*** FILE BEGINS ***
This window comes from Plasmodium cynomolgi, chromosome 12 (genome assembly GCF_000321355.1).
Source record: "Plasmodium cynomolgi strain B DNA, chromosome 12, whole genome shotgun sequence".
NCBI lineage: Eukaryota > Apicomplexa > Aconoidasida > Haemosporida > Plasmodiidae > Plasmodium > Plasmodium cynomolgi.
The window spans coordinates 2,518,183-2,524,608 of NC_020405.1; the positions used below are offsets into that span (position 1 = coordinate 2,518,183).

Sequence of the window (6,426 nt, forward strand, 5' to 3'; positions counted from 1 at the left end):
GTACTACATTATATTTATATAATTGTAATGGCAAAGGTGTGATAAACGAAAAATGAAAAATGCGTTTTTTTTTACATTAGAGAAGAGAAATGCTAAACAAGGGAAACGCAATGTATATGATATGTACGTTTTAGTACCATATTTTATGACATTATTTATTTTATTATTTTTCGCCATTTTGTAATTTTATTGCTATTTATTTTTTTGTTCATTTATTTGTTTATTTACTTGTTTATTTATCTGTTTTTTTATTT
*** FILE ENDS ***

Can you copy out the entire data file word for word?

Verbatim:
This window comes from Plasmodium cynomolgi, chromosome 12 (genome assembly GCF_000321355.1).
Source record: "Plasmodium cynomolgi strain B DNA, chromosome 12, whole genome shotgun sequence".
NCBI lineage: Eukaryota > Apicomplexa > Aconoidasida > Haemosporida > Plasmodiidae > Plasmodium > Plasmodium cynomolgi.
The window spans coordinates 2,518,183-2,524,608 of NC_020405.1; the positions used below are offsets into that span (position 1 = coordinate 2,518,183).

Sequence of the window (6,426 nt, forward strand, 5' to 3'; positions counted from 1 at the left end):
GTACTACATTATATTTATATAATTGTAATGGCAAAGGTGTGATAAACGAAAAATGAAAAATGCGTTTTTTTTTACATTAGAGAAGAGAAATGCTAAACAAGGGAAACGCAATGTATATGATATGTACGTTTTAGTACCATATTTTATGACATTATTTATTTTATTATTTTTCGCCATTTTGTAATTTTATTGCTATTTATTTTTTTGTTCATTTATTTGTTTATTTACTTGTTTATTTATCTGTTTTTTTATTT